New data from a study published in the European Journal of Neurology add to the available evidence supporting rituximab in the treatment of neuromyelitis optica spectrum disorder (NMOSD), with retrospective study results suggesting that reduced-dose rituximab is superior to azathioprine and mycophenolate mofetil.1
Ultimately, the risk of NMOSD relapse was significantly reduced in patients treated with rituximab compared to those who were on azathioprine (RR, 4.40; 95% CI, 1.41-13.80; P = 0.011) or mycophenolate mofetil (RR, 5.20; 95% CI, 1.60-16.86; P = 0.006).
Comprised of over 300 patients with aquaporin-4 (APQ4) antibody positive NMOSD in China who were initially treated with azathioprine (n=167), mycophenolate mofetil (n=131), or rituximab ( n=55), the study was conducted by Chao Quan, MD, Department of Neurology and Huashan Rare Disease Center, Huashan Hospital and Shanghai Medical College, Fudan University; and National Center for Neurological Disorders, and colleagues from the Pan-Yangtze River Delta Alliance for Demyelinating Disease.
“Data regarding the efficacy and safety of preventive therapies currently widely available in [NMOSD] are needed,” wrote Quan et al. The group concluded that “We provide class III evidence that a reduced dose of [rituximab] is greater than [azathioprine] and [mycophenolate mofetil] as initial treatment to reduce the risk of relapse and is better tolerated than [azathioprine]in Chinese patients with NMOSD positive for the AQP4 antibody.
Notably, treatment discontinuations were also less likely for those in the rituximab group compared to the azathioprine group (HR, 2.22; 95% CI, 1.34-3.66; P = .002). Regarding safety, the rituximab group had a lower incidence of AEs (32.7%) than the azathioprine group (62.3%; P <.001>
The primary endpoint of the study was the occurrence of relapse after the start of immunotherapy, while the secondary endpoints were annual relapse rate (ARR), accumulation of disability, persistence medication and adverse events (AEs). The median duration of patient follow-up for the cohort of 353 patients was 30.3 months. Patients in the rituximab group were treated with 100 mg on day 1, followed by 500 mg on day 2, continuing at this dose every 6 months. Among those in the rituximab group, 76.4% were on concomitant corticosteroid therapy. Among those in the azathioprine and mycophenolate mofetil groups, these percentages were 96.4% and 95.4%, respectively.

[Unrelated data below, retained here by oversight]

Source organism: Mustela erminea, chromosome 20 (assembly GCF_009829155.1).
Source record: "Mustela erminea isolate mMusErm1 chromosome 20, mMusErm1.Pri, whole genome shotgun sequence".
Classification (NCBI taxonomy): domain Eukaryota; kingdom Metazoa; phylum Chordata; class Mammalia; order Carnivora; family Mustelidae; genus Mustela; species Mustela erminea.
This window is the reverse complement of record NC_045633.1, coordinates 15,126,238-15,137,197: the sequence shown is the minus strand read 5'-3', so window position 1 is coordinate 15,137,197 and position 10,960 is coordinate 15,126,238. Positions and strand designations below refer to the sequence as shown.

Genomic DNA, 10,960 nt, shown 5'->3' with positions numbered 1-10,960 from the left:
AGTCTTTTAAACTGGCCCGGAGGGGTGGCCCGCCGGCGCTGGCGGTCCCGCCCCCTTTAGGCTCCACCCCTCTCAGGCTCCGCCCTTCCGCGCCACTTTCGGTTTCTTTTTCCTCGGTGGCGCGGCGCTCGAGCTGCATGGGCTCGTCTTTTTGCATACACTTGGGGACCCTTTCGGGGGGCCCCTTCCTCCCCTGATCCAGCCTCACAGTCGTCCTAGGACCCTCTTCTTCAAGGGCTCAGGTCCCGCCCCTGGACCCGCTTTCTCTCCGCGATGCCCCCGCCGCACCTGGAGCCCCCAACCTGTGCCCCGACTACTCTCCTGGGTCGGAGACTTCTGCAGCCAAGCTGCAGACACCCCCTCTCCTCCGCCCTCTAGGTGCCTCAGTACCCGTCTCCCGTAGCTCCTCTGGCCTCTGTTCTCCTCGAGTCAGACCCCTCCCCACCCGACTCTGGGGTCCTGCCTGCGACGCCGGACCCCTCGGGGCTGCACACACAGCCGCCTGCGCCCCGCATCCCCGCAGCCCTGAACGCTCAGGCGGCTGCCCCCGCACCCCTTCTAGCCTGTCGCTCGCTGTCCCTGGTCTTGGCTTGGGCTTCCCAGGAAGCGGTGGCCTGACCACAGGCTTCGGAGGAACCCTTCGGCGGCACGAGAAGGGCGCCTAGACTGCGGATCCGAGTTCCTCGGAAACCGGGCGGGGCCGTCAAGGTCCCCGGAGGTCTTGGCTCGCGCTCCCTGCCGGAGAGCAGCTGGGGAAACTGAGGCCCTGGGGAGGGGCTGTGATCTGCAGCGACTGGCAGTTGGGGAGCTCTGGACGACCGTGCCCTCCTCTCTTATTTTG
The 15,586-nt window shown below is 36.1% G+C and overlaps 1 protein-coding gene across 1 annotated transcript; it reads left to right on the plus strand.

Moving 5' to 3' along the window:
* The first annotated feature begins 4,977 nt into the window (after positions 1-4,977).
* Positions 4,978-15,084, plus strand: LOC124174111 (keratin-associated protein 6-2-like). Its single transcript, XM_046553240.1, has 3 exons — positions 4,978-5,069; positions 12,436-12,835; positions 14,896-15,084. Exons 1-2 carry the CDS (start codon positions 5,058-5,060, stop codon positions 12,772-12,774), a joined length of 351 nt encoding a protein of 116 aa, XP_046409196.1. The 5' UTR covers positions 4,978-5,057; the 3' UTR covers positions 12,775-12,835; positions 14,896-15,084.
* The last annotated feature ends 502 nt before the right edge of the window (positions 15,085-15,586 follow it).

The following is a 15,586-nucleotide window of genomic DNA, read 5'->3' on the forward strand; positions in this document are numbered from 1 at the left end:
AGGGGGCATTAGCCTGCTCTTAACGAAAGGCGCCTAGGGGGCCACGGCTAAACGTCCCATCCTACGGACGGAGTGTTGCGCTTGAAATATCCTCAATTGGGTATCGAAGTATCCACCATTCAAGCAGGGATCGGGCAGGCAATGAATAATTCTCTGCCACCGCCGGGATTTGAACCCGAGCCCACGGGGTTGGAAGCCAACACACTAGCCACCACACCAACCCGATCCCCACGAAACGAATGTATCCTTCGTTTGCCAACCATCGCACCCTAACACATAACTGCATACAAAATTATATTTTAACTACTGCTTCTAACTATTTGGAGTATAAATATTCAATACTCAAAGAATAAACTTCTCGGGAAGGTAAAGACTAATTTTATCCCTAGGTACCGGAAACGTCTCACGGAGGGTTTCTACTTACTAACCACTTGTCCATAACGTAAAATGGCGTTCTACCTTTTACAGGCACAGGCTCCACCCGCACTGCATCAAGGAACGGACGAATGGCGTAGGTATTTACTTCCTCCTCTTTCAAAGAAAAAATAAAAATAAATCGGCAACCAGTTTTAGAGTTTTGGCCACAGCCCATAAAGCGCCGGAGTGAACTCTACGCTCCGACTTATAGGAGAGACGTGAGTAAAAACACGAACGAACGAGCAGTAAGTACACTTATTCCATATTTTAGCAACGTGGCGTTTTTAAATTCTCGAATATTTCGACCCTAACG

These data add to an ever-growing base of findings suggesting the efficacy of rituximab in the treatment of NMOSD.2-5 Previously, systematic reviews have suggested that therapy with the agent reduces the frequency of NMOSD relapse rates and neurological disability in patients with NMOSD.2.5 This efficacy may be driven by the effect of treatment on germinal center activity, according to recent findings by Sarosh R. Irani, DPhil, FRCP, FEAN, Head, Oxford Autoimmune Neurology Group, University of Oxford and colleagues.6
“Our findings imply [germinal center] activity as a rituximab-sensitive driver of AQP4 antibody production. They may explain the clinical efficacy of rituximab in several autoantibody-mediated diseases and highlight the potential value of [germinal center] measures in autoimmune conditions,” wrote Irani et al, adding that therapy efficacy occurs “despite the lack of concomitant reduction in serum autoantibody levels.”
Irani et al observed clinical relapses associated with features of germinal center activity such as generation of aquaporin-4 (AQP4-IgG) antibody immunoglobulins or changes in AQP4-IgG subclasses (ratio odds [OR], 6.0; range, 3.3-10.8; P <.0001 additionally once rituximab was administered investigators reported fewer clinical relapses relapse rate to>P <.001 accompanied by significant reductions equivalent to changes in aqp4-igg>P = 0.004) and 430-fold changes in intranodal B cells (P 6